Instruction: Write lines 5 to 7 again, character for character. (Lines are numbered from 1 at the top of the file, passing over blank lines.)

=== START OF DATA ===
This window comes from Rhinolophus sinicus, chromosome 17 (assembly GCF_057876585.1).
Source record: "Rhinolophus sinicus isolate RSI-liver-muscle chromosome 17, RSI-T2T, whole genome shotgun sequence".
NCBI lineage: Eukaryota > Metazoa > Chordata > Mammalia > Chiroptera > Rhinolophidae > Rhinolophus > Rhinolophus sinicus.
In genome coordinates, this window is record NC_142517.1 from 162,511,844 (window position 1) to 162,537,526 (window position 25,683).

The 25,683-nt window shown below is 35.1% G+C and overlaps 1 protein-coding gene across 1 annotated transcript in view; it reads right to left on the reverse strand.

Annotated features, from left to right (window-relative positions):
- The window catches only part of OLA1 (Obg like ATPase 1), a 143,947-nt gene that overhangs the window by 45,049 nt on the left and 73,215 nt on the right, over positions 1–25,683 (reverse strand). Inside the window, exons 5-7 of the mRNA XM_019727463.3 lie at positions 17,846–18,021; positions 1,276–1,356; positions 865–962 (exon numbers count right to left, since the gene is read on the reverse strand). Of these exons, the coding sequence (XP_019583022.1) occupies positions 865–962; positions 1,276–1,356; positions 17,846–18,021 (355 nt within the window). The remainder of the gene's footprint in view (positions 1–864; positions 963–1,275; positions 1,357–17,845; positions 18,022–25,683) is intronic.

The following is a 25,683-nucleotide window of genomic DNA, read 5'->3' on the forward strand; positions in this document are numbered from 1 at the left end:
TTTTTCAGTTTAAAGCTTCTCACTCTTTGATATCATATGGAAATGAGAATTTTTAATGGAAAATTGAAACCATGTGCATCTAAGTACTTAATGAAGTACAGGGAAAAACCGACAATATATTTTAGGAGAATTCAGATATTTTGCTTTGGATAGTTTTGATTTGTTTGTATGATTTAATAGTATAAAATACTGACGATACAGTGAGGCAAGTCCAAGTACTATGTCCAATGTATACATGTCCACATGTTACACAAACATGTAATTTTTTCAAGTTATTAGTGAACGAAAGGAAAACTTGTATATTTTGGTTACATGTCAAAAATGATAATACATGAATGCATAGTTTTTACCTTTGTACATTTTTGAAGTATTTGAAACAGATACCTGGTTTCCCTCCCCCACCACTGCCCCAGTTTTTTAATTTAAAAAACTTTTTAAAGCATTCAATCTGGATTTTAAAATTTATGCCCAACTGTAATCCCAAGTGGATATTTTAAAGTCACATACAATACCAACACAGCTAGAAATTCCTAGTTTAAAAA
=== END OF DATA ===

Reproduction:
The 25,683-nt window shown below is 35.1% G+C and overlaps 1 protein-coding gene across 1 annotated transcript in view; it reads right to left on the reverse strand.

Annotated features, from left to right (window-relative positions):
- The window catches only part of OLA1 (Obg like ATPase 1), a 143,947-nt gene that overhangs the window by 45,049 nt on the left and 73,215 nt on the right, over positions 1–25,683 (reverse strand). Inside the window, exons 5-7 of the mRNA XM_019727463.3 lie at positions 17,846–18,021; positions 1,276–1,356; positions 865–962 (exon numbers count right to left, since the gene is read on the reverse strand). Of these exons, the coding sequence (XP_019583022.1) occupies positions 865–962; positions 1,276–1,356; positions 17,846–18,021 (355 nt within the window). The remainder of the gene's footprint in view (positions 1–864; positions 963–1,275; positions 1,357–17,845; positions 18,022–25,683) is intronic.